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San Diego, CA
4 Stars Out Of 5
November 23, 2010
San Diego, CA
The Cambridge Study Bible is excellent in many ways: Its commentary is basic and informative without being doctrinal. It utilizes the NRSV which is a *must* for serious students of the Bible. Its cross-references for most verses are invaluable. It does not include the Apocrypha.
It falls short in two areas: The binding is not high quality. Though the pages stay intact, the cover is cheap, wears easily, and separates from the binding after only a year or so of frequent use. Also, each page needs to have a heading at the top to tell the reader what chapter they're on. If both of these shortcomings were addressed, this Bible would be about as close to perfect as you could get.
Absolutely the best edition of this version. I'm a Fuller Seminary student and can't find an edition to beat it. The NRSV is one of the best translations, preferred by most seminary professors. This particular edition has an outstanding layout/format.
The NRSV is THE translation for use in serious academic circles. This study bible from Cambridge brings excellent scholarship within reach of the average layperson. The text of the introductions to each book of the bible and the annotations within the books may seem somewhat concise, but they get you thinking about what you are reading. You get just enough information to help you understand what you are reading. The annotations will not tell you what to believe or how to believe; they will allow you to think carefully and draw your own conclusions. The layout of this volume is quite novel and most appealing.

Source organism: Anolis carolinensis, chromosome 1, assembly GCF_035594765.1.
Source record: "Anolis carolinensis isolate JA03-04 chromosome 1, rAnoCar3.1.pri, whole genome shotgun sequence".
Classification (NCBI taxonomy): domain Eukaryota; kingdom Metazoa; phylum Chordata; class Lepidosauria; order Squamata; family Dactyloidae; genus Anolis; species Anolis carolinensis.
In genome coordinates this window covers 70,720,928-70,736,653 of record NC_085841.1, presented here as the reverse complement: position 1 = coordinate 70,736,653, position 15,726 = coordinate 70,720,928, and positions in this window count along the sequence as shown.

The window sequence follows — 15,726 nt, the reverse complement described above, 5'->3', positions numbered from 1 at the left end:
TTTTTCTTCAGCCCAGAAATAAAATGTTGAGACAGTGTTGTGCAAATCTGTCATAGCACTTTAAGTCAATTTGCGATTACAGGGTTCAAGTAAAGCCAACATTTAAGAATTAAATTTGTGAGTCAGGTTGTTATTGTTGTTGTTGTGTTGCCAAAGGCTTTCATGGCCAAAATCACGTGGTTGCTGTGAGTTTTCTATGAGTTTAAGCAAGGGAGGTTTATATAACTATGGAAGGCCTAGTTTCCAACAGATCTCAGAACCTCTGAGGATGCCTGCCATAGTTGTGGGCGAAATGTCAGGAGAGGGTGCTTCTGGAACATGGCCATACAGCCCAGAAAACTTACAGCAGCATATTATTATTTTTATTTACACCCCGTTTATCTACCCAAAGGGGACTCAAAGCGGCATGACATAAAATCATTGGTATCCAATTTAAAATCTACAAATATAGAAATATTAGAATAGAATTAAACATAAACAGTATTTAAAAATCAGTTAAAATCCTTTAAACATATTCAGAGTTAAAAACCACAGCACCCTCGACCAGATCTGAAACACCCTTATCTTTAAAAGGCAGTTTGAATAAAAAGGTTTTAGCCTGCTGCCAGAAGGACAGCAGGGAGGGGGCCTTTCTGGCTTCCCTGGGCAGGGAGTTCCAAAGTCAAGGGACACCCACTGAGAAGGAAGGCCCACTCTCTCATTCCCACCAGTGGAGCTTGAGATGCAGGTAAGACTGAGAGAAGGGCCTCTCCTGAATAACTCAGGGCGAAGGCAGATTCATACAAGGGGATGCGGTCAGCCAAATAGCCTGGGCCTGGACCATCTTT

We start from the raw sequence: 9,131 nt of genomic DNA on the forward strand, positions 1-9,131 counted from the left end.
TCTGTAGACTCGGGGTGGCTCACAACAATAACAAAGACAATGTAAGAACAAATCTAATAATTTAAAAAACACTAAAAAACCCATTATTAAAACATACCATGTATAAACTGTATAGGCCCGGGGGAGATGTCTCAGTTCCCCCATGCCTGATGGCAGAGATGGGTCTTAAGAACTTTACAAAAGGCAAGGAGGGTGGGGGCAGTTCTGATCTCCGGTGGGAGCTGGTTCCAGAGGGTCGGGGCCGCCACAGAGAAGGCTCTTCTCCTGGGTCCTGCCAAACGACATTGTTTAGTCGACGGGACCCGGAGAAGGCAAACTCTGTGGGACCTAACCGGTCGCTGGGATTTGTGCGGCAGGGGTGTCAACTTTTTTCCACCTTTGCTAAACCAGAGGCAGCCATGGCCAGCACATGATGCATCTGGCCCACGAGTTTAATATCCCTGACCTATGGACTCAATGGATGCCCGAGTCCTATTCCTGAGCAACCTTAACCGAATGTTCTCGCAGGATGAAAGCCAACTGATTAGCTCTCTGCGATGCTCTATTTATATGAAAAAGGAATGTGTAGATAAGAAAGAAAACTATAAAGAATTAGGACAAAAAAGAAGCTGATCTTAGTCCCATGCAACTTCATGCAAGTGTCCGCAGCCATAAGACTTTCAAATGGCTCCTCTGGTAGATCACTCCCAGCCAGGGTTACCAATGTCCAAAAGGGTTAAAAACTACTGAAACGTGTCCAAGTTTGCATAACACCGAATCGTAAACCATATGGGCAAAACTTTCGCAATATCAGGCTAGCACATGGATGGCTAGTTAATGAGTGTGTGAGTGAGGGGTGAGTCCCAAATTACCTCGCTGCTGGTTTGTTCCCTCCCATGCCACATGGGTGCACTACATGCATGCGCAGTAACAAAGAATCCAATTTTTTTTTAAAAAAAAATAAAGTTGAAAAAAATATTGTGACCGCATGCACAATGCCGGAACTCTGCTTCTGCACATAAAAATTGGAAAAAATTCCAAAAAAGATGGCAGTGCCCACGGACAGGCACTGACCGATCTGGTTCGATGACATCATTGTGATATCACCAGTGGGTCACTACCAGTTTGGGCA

This edition of the Bible would be dangerous to use for non-Christians or new Christians. First of all, it uses the New Revised Standard Version, which at Genesis 1:6 calls our sky a "dome," translating Genesis 1 as if it was an ancient creation myth rather than God-revealed truth. (More accurate translations, such as the NIV, use "expanse.") The notes and book introductions are also unfitting for a Bible-believer. For instance, in the introduction to Daniel, it attributes Daniel to the second century B.C.E., hence denying that the sixth century B.C.E. prophecies of Daniel are true prophecy. The author also denies Pauline authorship of I, II Timothy and Titus, and the Petrine authorship of II Peter, which denies the authenticity of parts of the Bible. This edition of the Bible also contains an error: it states that the Roman Catholic New American Bible (NAB, not to be mistaken for the NASB) is a translation of the Latin Vulgate, when in fact it is translated where possible from the original languages. The New Testament of the NAB is the United Bible Societies' 3rd Edition Greek New Testament (Preface To The NAB). I strongly recommend that Bible-believing Christians use this study Bible with great care and caution.